How UNICEF Sent Akriti Back to School After the 2015 Nepal Earthquakes

May 4, 2016

When severe malnutrition threatened Akriti, UNICEF community health professionals offered her lifesaving treatment.  Now she's healthy enough to go to back into the classroom.

“My school has a lot of games, and I like going there,” said Akriti, 4, as she got ready to carry her satchel down the road to school.

“This is my sister,” added Akriti, introducing her twin, Sukriti.

Last year, two months after a devastating earthquake struck Nepal on April 25, 2015, Akriti wasn’t healthy enough to go to preschool — or do much else. 

Fortunately, in the earthquake's aftermath, community health workers from a UNICEF-supported emergency nutrition program came to Lalitpur, where Akriti lives.  They discovered she was suffering from severe acute malnutrition.

Holding Akriti, Kriti KC (a young health professional working with UNICEF after the Nepal earthquake) speaks with Samjhana Lamichhane, Akriti's aunt. © UNICEF/Shrestha

“It feels great to hear her laughing and talking and running around,” said Kriti KC, a young health professional working with UNICEF. She remembers how quiet Akriti had been when she first met her. 

“She was too weak to say anything or move around,” Kriti KC explained.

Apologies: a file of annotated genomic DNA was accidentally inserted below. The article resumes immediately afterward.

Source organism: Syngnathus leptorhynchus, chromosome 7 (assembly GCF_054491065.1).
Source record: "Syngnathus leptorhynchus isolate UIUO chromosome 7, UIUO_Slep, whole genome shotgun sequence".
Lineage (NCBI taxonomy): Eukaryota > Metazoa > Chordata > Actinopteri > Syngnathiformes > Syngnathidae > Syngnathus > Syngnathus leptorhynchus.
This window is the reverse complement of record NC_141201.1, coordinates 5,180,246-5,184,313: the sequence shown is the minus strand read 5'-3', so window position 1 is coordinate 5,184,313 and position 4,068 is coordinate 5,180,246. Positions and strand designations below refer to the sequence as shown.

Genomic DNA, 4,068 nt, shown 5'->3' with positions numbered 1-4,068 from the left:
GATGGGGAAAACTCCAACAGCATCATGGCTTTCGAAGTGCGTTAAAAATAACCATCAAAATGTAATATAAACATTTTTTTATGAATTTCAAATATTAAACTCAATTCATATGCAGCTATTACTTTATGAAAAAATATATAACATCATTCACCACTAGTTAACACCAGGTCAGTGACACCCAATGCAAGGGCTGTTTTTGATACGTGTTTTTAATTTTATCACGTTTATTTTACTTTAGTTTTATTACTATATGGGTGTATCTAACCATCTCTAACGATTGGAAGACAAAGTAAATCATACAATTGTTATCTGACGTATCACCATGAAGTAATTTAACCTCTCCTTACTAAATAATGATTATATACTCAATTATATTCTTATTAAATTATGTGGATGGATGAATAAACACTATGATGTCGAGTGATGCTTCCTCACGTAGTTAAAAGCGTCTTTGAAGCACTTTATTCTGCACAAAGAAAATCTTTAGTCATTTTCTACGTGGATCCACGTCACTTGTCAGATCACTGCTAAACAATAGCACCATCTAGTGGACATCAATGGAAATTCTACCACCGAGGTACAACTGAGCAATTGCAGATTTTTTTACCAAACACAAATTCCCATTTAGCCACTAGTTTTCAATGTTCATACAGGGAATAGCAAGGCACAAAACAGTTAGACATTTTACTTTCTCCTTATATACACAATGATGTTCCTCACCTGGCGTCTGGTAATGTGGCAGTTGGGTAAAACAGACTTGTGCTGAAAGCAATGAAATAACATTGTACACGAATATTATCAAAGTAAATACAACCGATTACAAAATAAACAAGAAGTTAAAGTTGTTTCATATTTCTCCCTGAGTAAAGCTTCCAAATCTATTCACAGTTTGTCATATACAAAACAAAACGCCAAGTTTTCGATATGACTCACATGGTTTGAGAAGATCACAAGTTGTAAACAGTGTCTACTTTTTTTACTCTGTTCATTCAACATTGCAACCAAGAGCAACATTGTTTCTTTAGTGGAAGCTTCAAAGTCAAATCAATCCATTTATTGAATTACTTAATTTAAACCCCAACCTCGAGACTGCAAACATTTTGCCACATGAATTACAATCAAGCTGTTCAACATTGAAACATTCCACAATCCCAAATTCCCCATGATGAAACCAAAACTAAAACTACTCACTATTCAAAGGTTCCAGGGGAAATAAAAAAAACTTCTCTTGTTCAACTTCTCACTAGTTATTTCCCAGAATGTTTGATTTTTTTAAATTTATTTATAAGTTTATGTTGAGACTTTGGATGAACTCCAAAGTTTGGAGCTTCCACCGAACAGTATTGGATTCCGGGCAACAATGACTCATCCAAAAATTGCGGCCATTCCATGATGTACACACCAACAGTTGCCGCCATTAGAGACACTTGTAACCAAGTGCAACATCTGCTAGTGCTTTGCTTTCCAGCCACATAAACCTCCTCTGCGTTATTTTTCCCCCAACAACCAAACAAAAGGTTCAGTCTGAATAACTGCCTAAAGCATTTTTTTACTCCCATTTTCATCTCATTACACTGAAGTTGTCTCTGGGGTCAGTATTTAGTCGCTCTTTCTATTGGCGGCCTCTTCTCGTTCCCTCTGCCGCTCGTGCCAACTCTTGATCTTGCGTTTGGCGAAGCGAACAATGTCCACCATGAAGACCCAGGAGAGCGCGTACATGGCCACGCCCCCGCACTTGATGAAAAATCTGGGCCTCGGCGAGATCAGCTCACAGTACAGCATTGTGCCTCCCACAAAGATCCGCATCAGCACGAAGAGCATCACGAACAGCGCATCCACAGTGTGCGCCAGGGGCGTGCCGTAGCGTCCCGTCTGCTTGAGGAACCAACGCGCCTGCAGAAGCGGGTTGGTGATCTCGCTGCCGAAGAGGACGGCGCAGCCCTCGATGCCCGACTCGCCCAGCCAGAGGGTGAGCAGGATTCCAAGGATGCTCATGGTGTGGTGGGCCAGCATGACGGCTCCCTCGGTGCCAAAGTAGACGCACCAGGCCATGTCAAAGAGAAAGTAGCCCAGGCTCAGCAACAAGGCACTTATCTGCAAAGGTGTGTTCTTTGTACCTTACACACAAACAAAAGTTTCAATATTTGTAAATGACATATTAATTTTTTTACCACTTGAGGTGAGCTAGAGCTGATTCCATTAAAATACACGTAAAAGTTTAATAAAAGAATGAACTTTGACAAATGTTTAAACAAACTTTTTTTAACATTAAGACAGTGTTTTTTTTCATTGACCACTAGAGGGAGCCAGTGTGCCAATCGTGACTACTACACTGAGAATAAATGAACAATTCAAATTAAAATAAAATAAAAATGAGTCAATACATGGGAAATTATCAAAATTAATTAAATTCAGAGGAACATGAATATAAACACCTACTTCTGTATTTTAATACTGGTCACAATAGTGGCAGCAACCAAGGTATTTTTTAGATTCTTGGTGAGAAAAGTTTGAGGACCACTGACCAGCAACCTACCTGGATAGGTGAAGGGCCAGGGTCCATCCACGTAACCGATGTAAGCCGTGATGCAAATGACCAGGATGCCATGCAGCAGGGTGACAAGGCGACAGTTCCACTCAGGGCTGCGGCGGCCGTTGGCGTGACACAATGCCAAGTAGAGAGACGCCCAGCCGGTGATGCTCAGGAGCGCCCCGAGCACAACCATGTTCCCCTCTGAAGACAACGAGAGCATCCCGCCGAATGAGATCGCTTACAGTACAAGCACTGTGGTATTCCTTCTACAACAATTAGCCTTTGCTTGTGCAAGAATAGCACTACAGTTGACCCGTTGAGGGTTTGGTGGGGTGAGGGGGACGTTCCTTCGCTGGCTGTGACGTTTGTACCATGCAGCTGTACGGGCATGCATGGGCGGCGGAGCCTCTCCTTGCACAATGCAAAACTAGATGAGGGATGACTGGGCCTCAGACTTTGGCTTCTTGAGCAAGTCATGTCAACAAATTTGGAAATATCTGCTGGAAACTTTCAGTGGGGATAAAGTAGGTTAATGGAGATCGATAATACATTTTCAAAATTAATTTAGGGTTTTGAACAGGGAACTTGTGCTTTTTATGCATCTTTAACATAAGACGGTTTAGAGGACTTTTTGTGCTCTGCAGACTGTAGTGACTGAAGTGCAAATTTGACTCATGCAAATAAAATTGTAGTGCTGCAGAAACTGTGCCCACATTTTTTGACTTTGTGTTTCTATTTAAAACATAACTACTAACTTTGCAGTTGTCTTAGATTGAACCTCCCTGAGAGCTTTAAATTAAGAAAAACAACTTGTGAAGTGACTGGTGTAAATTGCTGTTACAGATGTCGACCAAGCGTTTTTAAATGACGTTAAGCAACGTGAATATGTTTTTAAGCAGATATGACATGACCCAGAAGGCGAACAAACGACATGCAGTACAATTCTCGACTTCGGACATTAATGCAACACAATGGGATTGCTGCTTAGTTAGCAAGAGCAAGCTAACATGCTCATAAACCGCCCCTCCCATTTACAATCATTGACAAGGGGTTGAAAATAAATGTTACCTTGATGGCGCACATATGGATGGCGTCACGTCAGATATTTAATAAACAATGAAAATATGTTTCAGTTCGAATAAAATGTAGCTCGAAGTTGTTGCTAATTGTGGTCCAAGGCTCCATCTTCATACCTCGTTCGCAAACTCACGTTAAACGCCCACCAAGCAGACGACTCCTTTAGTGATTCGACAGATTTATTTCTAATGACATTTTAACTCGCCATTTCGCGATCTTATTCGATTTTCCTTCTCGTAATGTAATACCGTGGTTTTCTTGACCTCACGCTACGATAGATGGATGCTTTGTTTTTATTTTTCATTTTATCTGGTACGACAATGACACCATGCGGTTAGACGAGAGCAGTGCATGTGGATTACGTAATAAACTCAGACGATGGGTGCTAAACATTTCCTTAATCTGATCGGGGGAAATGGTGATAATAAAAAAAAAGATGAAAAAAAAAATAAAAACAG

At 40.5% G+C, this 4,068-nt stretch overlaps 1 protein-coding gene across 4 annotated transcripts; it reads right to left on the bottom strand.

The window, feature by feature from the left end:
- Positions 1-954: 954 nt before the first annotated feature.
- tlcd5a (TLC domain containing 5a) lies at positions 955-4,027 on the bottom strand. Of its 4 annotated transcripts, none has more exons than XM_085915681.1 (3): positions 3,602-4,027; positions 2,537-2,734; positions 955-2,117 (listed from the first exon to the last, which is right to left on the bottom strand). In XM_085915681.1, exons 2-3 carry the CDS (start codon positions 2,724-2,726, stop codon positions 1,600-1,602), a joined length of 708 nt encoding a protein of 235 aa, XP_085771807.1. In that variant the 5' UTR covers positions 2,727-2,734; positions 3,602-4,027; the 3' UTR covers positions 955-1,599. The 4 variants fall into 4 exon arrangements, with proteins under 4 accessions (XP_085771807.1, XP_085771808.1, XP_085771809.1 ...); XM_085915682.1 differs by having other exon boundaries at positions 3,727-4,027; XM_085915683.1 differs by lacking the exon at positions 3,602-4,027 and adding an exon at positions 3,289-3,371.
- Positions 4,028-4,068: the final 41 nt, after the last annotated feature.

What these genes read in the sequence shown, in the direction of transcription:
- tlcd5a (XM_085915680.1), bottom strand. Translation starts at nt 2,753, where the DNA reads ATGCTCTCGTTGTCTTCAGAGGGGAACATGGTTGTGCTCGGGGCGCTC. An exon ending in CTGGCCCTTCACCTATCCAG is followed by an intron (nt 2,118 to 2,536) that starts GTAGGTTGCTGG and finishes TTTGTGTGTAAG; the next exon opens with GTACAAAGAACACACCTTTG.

Akriti barely ate anything until UNICEF supplied her with ready-to-use therapeutic food (RUTF), a peanut-based paste that includes dried skimmed milk, vitamins and minerals.  RUTF provides just the right nutrients so a child can quickly recover from malnutrition.

After lifesaving treatment with UNICEF-supplied, ready-to-use therapeutic food, Akriti's upper arm is measured and the  circumference registers in the green region on the paper "dial," showing Akriti's health has improved. © UNICEF/Shrestha

In a few weeks, Akriti had already recovered 10 percent of her body weight. 

At the early childhood development center Akriti now attends, Samjhana Lamichhane, her aunt, watches her play with other children.

“It really feels good when parents come to me for advice because now I know a lot more about nutrition.  I have to thank UNICEF for providing this information and supporting us,” she says.

Samjhana Lamichhane playfully lifts her now healthy niece, Akriti, in the air.  Their village in Lalitpur was one of areas most severely affected by the Nepal earthquake. © UNICEF/Shrestha

Learn more — in a report entitled, "Nepal Earthquakes, One Year Later: Moving On" — about UNICEF's extraordinary impact in Nepal after last year's massive earthquakes.

Read Report